By deciding to give up areas populated by Jews in Gaza (known as "settlements" by those who regard it as "occupied territory") and effectively annexing disputed territory in Judea and Samaria (known as the West Bank by those who also consider this area "occupied"), Israeli Prime Minister Ariel Sharon has decided to risk his country's future on promises he received from President Bush.
On paper, those promises sounded pretty good for Israel, which will continue to control land, sea and air passages throughout Gaza to prevent a terrorist base from being established. Sharon also took from his meeting with the president a green light to continue building the "security fence" to keep terrorists from entering some of the main population centers in the heart of Israel and to go after terrorists, such as Hamas' new leader, who was killed by Israel on Saturday (April 17). Perhaps most importantly for his country's stability, Sharon got his wish for no "right of return" by Palestinians, an infusion that would overwhelm the Jewish population. In the president's letter of understanding to Sharon, he says that any return should be to an eventual Palestinian state, not Israel.
Predictably, the pro-Palestinian side cried foul. The New York Times editorialized (April 15) that Sharon chose "settlements over peace" in the West Bank, but peace must have a partner, and the terrorists have demonstrated that their objective is not peace with Israel, but its elimination.
As with previous agreements, including the "road map," this "understanding" requires a response from the Palestinian side. Israel and the United States reasonably expect that in exchange for this unilateral action ceding Gaza to the Palestinians, the Palestinians will stop trying to tear down the Jewish state and start building one of their own.
Based on past and current performance, there is little likelihood the Palestinian side will do this and end the jihad rhetoric that offers nothing but blood and misery, instead of hope and a meaningful future.
Sharon believes the offering up of Gaza as Palestinian territory will disabuse the world of the notion that terror "is the result of us sitting on their land," according to a senior member of the Israel delegation. But certain people always find ways to blame Israel for everything.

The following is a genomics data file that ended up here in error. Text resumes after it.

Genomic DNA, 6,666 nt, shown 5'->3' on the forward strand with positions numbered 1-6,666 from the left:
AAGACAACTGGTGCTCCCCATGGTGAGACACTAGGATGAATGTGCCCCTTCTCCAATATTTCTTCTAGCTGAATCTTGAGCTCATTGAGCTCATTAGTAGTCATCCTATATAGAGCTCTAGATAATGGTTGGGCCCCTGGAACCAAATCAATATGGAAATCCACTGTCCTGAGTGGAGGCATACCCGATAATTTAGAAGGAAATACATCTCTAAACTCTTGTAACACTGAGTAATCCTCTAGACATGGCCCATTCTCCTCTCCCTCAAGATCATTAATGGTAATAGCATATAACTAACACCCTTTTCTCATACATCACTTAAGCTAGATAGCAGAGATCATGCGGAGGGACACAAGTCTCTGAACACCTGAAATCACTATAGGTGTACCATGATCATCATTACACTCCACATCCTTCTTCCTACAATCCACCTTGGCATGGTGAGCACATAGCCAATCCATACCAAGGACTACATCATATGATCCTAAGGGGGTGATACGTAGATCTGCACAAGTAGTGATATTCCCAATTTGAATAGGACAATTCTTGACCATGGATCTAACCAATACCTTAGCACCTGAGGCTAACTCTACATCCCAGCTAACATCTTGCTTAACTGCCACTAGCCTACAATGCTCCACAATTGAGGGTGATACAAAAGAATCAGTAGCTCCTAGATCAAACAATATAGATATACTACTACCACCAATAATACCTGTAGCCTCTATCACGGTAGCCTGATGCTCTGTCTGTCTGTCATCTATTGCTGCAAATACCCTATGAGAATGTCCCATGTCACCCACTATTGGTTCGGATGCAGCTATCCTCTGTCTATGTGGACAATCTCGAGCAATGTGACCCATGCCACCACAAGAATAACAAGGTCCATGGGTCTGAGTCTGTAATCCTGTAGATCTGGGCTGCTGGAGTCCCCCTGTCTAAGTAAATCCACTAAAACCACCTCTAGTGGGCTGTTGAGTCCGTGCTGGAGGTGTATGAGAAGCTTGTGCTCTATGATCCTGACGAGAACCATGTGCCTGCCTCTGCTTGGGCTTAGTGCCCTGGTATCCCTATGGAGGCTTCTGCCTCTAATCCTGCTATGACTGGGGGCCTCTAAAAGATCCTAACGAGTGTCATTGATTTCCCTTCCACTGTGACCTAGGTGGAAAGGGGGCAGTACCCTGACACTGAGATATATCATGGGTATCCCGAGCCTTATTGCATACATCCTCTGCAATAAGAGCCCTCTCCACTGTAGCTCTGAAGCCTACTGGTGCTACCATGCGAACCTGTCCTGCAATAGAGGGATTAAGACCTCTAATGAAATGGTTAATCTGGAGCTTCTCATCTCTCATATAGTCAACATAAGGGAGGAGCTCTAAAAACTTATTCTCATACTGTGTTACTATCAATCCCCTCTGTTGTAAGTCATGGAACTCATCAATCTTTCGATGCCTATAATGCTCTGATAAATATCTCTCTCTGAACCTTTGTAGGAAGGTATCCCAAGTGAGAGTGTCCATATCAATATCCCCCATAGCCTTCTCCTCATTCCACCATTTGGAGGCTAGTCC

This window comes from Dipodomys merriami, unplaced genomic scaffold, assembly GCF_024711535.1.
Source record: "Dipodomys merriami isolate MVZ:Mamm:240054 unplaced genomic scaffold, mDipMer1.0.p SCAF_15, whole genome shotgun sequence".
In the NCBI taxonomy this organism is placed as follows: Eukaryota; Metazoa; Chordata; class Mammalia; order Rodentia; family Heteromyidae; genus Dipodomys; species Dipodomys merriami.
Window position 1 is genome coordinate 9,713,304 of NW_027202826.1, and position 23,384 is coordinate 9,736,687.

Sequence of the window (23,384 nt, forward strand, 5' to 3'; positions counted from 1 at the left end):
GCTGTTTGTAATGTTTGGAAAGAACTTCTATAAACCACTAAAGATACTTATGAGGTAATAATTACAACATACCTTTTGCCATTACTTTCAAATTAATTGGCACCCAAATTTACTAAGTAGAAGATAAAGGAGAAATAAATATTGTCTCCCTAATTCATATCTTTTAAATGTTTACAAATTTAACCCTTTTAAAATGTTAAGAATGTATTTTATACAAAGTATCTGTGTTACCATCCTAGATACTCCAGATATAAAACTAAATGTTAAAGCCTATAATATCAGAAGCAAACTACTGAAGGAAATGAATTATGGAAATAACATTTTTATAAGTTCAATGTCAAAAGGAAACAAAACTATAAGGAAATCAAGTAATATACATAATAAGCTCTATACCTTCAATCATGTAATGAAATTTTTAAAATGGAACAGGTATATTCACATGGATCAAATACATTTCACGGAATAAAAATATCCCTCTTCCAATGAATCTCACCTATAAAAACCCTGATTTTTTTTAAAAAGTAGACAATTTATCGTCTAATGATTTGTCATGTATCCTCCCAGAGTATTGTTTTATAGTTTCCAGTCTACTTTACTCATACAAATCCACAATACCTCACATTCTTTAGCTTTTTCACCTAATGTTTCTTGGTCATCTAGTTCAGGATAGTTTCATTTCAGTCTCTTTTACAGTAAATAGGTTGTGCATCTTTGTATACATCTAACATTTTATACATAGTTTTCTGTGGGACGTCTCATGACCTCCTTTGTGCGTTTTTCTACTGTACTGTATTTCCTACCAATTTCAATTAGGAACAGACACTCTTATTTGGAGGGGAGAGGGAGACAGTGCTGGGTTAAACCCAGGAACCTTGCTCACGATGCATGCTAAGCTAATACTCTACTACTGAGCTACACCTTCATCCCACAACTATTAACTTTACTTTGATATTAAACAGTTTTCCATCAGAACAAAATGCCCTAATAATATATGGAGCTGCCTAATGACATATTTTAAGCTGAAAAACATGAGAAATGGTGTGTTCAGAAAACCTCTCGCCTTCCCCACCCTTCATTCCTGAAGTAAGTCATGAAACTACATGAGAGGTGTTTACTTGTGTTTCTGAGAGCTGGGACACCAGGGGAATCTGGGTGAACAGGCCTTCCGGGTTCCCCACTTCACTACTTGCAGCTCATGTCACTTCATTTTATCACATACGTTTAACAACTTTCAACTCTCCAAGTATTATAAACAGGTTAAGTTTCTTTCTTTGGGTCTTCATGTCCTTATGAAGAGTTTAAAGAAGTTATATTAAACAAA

What should be troubling is the number of promises made by previous American presidents that were not fulfilled, either because the United States failed to uphold them, or an Israeli prime minister did not press the matter.
In 1956, President Dwight Eisenhower made commitments in order to get Israel to withdraw from the Sinai. In 1967, President Lyndon Johnson failed to implement those commitments and the Six-Day War followed.
In 1970, President Richard Nixon made promises to end the war of attrition between Israel and Egypt. Egypt violated the agreement, and the United States failed to live up to its commitments. The 1973 Yom Kippur War followed, which killed 2,800 Israelis.
In 1996 and again in 1998, President Bill Clinton promised to refrain from pressuring Israel into making further concessions until the Palestinian Authority altered its Charter that calls for the elimination of Israel. The Charter was not altered, but Israel was expected to honor its promises.
In 2000, Clinton committed $800 million in special assistance to induce Israel to withdraw from Southern Lebanon. Israel withdrew, and Hezbollah quickly filled the geographic and military vacuum, increasing terrorist attacks. The promised U.S. assistance never arrived.
Now, President George W. Bush has made a new commitment to Israel. The depth of the problem is revealed in a new study by the Center for Monitoring the Impact of Peace, which has been examining what the next generation of Egyptian children are learning about Israel. In Egypt's regular and religious educational system, the books celebrate jihad, or Islamic war, and exalt those who die in the fight against "non-believers." The center says jihad is described in military terms, not as a spiritual endeavor as so many Muslim leaders claim.
"Jihad is encouraged and those who refrain from taking part in it are denounced," says the report. This is in a country that has a formal peace treaty with Israel and whose president, Hosni Mubarak, recently visited with Bush at his Texas ranch and is referred to as a "moderate" and friend of America.
Sharon's pronouncements sound good, and the strategy might work. But the Palestinian track record should warn Sharon not to bet his ranch on it.